Title: Quantification of Candidatus Liberibacter asiaticus in plant extracts – from Ct to biologically meaningful units Authors
Submitted to: Proceedings American Society of Horticultural Sciences
Publication Type: Abstract Only
Publication Acceptance Date: April 9, 2012
Publication Date: N/A
Interpretive Summary: Huanglongbing (HLB) disease is having a devastating impact on the Florida citrus industry; the disease has recently been confirmed present in California, and poses a serious threat to that industry. HLB diagnosis is difficult because disease symptoms are easily confused with other disorders, especially micronutrient deficiencies. Candidatus Liberibacter asiaticus (CLas) is the bacterial plant pathogen believed to cause HLB and the presence of CLas in citrus is used to confirm HLB. Quantitative real time polymerase chain reaction is used to detect CLas cells for confirmation of CLas infection in citrus trees with suspect HLB symptoms. We were interested in determining how results of quantiative chain reaction could be used to quantify CLas cells rather than merely confirm infection. Numerous factors can affect the detection of CLas DNA extracted from citrus leaves and limits of detection for the assay are ambiguous. We provide evidence that using quantiative polymerase chain reaction it is possible to detect single CLas bacterial cells and that the working range for the assay is from 1 to ten million cells. Our results suggest that it is not possible to develop an assay with greater sensitivity than quantitative polymerase chain reaction for CLas detection. We also determined that the upper limit of CLas titer in plant tissues is in the range of ten million to 100 million CLas cells per gram of citrus leaf tissue. We used our standard curve to calculate the number of CLas cells per gram tissue for 20,000 field samples collected by commercial scouts. Analysis of the data reveals that: 1) the majority of samples were CLas-negative; 2) CLas-infected, but HLB-asymptomatic leaves have CLas titers of ten to ten thousand CLas cells per gram tissue; 3) the titer of CLas in HLB-symptomatic tissues is one million to ten million cells per gram tissue; and 4) no samples exceed one hundred million CLas cells per gram tissue. These results confirm the value of the standard curve method for conversion of quantitative polymerase chain reaction results to numbers of CLas cells and provide insights into the distribution of CLas titers in infected trees. This work has significant relevance for developing methods to screen new citrus germplasm for resistance to CLas infection and HLB disease.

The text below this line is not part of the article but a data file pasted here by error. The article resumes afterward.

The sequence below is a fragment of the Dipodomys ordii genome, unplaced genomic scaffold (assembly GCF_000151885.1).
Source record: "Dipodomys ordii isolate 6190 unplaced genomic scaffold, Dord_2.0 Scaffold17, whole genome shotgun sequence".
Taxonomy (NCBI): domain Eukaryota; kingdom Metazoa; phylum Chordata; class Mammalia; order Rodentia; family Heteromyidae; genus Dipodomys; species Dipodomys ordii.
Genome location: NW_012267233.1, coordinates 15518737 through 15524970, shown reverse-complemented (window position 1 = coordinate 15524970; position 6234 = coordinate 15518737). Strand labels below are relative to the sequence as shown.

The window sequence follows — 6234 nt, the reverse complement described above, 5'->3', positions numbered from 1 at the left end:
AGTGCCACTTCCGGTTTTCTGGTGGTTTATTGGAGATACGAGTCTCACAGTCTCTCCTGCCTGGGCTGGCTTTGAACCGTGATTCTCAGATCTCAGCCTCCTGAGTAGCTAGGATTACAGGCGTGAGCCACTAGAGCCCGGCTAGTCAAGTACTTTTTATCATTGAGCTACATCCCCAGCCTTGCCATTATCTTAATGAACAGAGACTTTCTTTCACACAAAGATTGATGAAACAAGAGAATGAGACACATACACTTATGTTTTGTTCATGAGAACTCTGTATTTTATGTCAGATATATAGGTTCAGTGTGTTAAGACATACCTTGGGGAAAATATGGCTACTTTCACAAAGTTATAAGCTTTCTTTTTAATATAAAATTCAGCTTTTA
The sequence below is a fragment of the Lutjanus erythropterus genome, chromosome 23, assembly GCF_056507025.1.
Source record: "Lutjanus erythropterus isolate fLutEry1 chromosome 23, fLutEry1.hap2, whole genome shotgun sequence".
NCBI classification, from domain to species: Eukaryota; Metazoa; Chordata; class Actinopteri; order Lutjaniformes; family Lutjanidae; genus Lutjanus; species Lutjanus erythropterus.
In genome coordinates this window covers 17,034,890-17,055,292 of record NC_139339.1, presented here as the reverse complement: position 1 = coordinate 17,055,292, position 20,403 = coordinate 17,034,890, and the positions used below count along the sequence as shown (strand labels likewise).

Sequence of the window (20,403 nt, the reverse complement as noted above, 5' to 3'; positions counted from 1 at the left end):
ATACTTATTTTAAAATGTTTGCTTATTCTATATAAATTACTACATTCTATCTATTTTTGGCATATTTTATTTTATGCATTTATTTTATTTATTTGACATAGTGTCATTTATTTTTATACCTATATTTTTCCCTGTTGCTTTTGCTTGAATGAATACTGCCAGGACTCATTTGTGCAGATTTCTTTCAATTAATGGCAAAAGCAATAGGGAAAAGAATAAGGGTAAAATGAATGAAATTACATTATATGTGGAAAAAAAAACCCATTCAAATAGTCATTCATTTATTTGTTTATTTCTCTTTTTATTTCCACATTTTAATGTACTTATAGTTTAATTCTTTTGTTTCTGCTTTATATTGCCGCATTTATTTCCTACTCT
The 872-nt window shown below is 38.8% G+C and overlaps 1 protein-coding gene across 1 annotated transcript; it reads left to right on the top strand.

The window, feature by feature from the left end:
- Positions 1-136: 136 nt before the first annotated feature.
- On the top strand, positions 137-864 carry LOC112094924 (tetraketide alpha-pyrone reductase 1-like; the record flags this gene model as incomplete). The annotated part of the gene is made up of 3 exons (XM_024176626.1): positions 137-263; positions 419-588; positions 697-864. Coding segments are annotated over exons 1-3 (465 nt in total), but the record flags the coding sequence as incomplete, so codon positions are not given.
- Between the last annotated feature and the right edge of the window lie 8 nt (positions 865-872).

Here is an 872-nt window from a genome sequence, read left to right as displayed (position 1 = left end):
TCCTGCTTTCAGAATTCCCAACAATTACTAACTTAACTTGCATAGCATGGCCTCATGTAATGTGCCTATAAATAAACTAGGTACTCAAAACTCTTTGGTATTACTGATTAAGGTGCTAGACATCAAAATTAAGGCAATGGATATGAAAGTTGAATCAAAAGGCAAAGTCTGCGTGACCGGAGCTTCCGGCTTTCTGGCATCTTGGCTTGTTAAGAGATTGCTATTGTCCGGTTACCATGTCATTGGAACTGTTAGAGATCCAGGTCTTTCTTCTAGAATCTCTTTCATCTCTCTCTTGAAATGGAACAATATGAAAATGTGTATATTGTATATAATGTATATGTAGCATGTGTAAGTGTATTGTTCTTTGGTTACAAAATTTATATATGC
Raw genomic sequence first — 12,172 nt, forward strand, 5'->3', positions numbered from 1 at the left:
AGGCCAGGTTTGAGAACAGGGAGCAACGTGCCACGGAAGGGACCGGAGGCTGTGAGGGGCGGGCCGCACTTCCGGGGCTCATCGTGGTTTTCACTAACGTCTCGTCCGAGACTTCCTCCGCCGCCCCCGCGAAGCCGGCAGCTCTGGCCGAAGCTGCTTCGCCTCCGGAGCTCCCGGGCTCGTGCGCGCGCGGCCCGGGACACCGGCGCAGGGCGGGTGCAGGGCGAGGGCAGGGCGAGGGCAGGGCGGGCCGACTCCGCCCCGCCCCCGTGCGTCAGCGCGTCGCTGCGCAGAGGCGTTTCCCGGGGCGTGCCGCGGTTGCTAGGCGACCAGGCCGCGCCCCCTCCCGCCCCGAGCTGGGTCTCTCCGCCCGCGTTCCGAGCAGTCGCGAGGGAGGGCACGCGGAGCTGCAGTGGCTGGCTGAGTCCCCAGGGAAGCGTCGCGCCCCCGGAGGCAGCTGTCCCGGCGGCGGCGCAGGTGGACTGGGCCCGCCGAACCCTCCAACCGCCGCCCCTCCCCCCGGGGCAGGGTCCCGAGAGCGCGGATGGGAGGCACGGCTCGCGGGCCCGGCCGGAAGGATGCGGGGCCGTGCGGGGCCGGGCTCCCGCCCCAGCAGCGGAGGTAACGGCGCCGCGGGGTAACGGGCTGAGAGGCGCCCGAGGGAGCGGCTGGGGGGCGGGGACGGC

Technical Abstract: Candidatus Liberibacter asiaticus (CLas) is a phloem-limited bacterium associated with the citrus disease Huanglongbing (HLB), regarded to be the most devastating disease of citrus. HLB has been confirmed in all citrus producing counties in Florida and threatens viability of the citrus industry. In the early stages of HLB, diagnosis is difficult because disease symptoms are easily confused with other disorders, especially micronutrient deficiencies. Initially, quantitative real time PCR (qPCR) of CLas 16S rDNA was used to confirm CLas infection in citrus trees with suspect HLB symptoms. Confirmatory testing is a dichotomous no/yes assay. Typically, qPCR results are expressed simply as crossing threshold (Ct) and values below an arbitrary Ct are interpreted as CLas positive. However, Ct values alone have no biological context and variability in qPCR protocols among laboratories makes the reliability of arbitrary Ct values for diagnostics questionable. Increasingly, qPCR is being used as a quantitative assay in experiments related to host –pathogen interactions and in attempts to quantify resistance to CLas. Conversion of Ct values to biological units (i.e. amount of CLas per mass tissue) provides biological context and allows for meaningful comparisons among laboratories. We developed a standard curve to convert Ct to biological units (CLas genomes) and have determined that the working range for qPCR quantification of CLas is 0 to 7 logs and that qPCR can detect a single copy of CLas 16S rDNA, indicating that it is not possible to develop an assay with greater sensitivity than qPCR for CLas detection. Conversion of CLas genomes to mass reveals that Ct values less than 18 are not meaningful because the amount of CLas would exceed > 1% of total DNA suggesting that the upper limit of CLas titer in plant tissues is 107 to 108 CLas genomes ·g-1. Using our standard curve to convert Ct values to CLas genomes ·g-1 tissue for 20,000 field samples collected by commercial scouts reveals that: 1) the majority of samples were CLas-negative (Ct > than 38.5); 2) CLas-infected, asymptomatic leaves have CLas titers of 102 to 104 genomes g·-1 tissue (Ct 38-30); 3) the titer of CLas in HLB-symptomatic tissues is 106 to 107 genomes ·g-1 tissues (Ct 24-19) and no samples exceed 108 CLas genomes g tissue (Ct < 18). These results confirm the value of the standard curve method for conversion of Ct to CLas genomes and provide insights into the distribution of CLas titers in infected trees.